• Local scope − local variable, local variable can only be declared in one code block


var global_num = 12; // global variable
var Numbers = /** @class */ (function () {
    function Numbers() {
        this.num_val = 13; // Class variables
    Numbers.prototype.storeNum = function () {
        var local_num = 14; // local variable
    Numbers.sval = 10; // Static variables
    return Numbers;
console.log("The global variable is: " + global_num);
console.log(Numbers.sval); // Static variables
var obj = new Numbers();
console.log("Class variables: " + obj.num_val);

//The global variable is: 12
//Class variable: 13


4:TypeScript operator

Arithmetic operator

var num1:number = 10
var num2:number = 2
var res:number = 0
res = num1 + num2
console.log("plus:        "+res);

res = num1 - num2;
console.log("reduce: "+res)

res = num1*num2
console.log("ride:    "+res)

res = num1/num2
console.log("except:   "+res)
res = num1%num2
console.log("Remainder:   "+res)

console.log("num1 Self increment operation: "+num1)

console.log("num2 Self decrement operation: "+num2)

//Add: 12
//Minus: 8
//Ride: 20
//Except: 5
//Remainder: 0
num1 Self increment operation: 11
num2 Self decrement operation: 1
Relational operators
var num1:number = 5;
var num2:number = 9;
console.log("num1 The value is: "+num1); 
console.log("num2 The value is:"+num2);
var res = num1>num2 
console.log("num1 greater than n num2: "+res)
res = num1<num2 
console.log("num1 less than num2: "+res)  
res = num1>=num2 
console.log("num1 Greater than or equal to  num2: "+res)
res = num1<=num2
console.log("num1 Less than or equal to num2: "+res)  
res = num1==num2 
console.log("num1 Be equal to num2: "+res)  
res = num1!=num2  
console.log("num1 Not equal to num2: "+res)

num1 The value is: 5
num2 The value is:9
num1 greater than n num2: false
num1 less than num2: true
num1 Greater than or equal to  num2: false
num1 Less than or equal to num2: true
num1 Be equal to num2: false
num1 Not equal to num2: true


Logical operators

var avg:number = 20; 
var percentage:number = 90; 
console.log("avg The value is: "+avg+" ,percentage The value is: "+percentage);
var res:boolean = ((avg>50)&&(percentage>80)); 
console.log("(avg>50)&&(percentage>80): ",res);
var res:boolean = ((avg>50)||(percentage>80)); 
console.log("(avg>50)||(percentage>80): ",res);
var res:boolean=!((avg>50)&&(percentage>80)); 
console.log("!((avg>50)&&(percentage>80)): ",res);

avg The value is: 20 ,percentage The value is: 90
(avg>50)&&(percentage>80):  false
(avg>50)||(percentage>80):  true
!((avg>50)&&(percentage>80)):  true


Bitwise Operators

var a:number = 2;   // Binary 10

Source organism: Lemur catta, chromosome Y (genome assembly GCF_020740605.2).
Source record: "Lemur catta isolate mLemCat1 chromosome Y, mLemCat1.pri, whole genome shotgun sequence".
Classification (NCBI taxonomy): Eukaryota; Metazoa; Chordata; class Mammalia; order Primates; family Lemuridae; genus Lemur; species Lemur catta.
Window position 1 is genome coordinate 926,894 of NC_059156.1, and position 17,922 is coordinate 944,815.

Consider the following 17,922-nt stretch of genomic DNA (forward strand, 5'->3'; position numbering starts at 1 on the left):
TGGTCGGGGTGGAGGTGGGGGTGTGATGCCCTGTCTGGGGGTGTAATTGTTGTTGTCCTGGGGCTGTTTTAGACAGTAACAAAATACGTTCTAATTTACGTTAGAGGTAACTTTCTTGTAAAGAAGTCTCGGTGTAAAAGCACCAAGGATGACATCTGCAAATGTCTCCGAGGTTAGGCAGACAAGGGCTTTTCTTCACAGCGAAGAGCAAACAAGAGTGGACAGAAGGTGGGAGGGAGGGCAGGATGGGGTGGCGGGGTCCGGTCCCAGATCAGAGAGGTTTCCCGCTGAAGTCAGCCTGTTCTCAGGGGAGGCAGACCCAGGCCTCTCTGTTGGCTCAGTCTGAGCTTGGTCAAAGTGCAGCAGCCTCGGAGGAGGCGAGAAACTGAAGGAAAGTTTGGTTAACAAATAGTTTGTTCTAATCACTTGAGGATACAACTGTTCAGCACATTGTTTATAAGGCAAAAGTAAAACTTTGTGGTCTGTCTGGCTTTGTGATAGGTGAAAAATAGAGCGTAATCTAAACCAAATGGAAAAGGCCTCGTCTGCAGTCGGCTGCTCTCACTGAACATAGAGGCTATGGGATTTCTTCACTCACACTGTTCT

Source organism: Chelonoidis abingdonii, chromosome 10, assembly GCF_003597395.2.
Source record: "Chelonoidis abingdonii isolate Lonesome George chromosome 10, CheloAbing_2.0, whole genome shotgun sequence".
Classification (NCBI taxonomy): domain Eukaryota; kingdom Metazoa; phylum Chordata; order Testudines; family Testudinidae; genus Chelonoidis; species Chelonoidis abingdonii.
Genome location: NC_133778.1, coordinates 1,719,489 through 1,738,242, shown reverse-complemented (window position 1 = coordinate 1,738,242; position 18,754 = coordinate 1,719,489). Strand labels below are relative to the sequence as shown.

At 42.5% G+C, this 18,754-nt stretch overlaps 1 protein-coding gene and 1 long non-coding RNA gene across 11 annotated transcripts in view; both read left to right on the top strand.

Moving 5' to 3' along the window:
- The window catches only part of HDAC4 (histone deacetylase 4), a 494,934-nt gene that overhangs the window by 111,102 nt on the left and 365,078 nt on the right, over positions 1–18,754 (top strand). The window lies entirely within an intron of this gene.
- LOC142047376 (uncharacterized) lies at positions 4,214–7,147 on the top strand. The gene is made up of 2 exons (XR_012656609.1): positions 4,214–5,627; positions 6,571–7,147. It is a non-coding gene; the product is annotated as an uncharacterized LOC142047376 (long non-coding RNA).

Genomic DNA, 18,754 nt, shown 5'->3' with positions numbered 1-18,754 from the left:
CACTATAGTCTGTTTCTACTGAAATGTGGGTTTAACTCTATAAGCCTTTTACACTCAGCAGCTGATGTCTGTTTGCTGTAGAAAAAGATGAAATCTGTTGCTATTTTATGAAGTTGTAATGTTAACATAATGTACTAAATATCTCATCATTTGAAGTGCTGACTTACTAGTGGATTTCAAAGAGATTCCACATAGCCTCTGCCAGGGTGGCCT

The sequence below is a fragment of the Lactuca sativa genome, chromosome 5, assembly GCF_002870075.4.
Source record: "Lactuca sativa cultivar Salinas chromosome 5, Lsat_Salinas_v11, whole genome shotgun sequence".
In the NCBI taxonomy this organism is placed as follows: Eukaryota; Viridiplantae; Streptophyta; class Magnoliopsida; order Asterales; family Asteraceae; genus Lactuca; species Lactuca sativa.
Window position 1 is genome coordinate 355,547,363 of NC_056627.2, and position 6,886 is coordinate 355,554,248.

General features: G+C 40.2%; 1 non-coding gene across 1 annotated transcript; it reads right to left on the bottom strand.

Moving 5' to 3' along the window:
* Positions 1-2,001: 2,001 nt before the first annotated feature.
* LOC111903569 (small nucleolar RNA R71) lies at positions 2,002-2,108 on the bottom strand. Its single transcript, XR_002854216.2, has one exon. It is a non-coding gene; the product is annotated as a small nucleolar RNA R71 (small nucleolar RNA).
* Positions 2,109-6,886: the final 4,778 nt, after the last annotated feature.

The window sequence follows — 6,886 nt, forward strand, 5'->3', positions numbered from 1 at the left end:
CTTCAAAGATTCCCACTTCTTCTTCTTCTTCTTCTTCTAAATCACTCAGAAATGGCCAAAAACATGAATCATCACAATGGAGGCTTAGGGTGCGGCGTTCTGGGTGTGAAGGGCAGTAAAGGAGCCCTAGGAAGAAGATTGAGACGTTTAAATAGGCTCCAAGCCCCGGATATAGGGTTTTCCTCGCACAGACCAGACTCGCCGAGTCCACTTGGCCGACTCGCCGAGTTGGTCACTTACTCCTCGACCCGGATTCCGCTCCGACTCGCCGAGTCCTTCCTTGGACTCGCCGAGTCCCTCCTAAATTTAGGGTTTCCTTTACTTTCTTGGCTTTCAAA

var b:number = 3;   // Binary 11
var result; 
result = (a & b);     
console.log("(a & b) => ",result)
result = (a | b);          
console.log("(a | b) => ",result)  
result = (a ^ b);  
console.log("(a ^ b) => ",result);
result = (~b); 
console.log("(~b) => ",result);
result = (a << b); 
console.log("(a << b) => ",result); 
result = (a >> b); 
console.log("(a >> b) => ",result);
result = (a >>> 1); 
console.log("(a >>> 1) => ",result);

(a & b) =>  2
(a | b) =>  3
(a ^ b) =>  1
(~b) =>  -4
(a << b) =>  16
(a >> b) =>  0
(a >>> 1) =>  1


Assignment Operators 

var a: number = 12 
var b:number = 10  
a = b 
console.log("a = b: "+a)
a += b
console.log("a+=b: "+a)
a -= b 
console.log("a-=b: "+a)
a *= b 
console.log("a*=b: "+a)
a /= b 
console.log("a/=b: "+a)    
a %= b 
console.log("a%=b: "+a)

a = b: 10
a+=b: 20
a-=b: 10
a*=b: 100
a/=b: 10
a%=b: 0


Ternary operator (?)

var num:number = -2 
Var result = num > 0? "Greater than 0": "less than 0, or equal to 0" 

Less than or equal to 0
Class Operators 

var num = 12 
console.log(typeof num);   //Output result: number

//Other Operators 

var x:number = 4 
var y = -x; 
console.log("x The value is: ",x);   // Output 4 
console.log("y The value is: ",y);   // Output result-4

x The value is:  4
y The value is:  -4

//String operators: join operator (+)

var msg:string = "RUNOOB"+".COM" 


TypeScript conditional statement


  • If statement - use this statement to execute code only if the specified condition is true
  • if...else statement - executes code when the condition is true, and other code when the condition is false
  • if...else if....else statement - use this statement to select one of multiple code blocks to execute
  • switch statement - use this statement to select one of multiple code blocks to execute



var  num:number = 5
if (num > 0) { 
   console.log("Number is positive") 

//Number is positive


var num:number = 12; 
if (num % 2==0) { 
    console.log("Even numbers"); 
} else {
    console.log("Odd number"); 

//Even numbers

                 if...else if....else Sentence

var num:number = 2 
if(num > 0) { 
    console.log(num+" Positive number") 
} else if(num < 0) { 
    console.log(num+" It is negative.") 
} else { 
    console.log(num+" It's not a positive number, it's not a negative number") 

2 Positive number


var grade:string = "A"; 
switch(grade) { 
    case "A": { 
    case "B": { 
    case "C": {
    case "D": { 
    default: { 
        console.log("illegal input"); 



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Posted on Mon, 13 Jan 2020 02:46:11 -0800 by musicdirector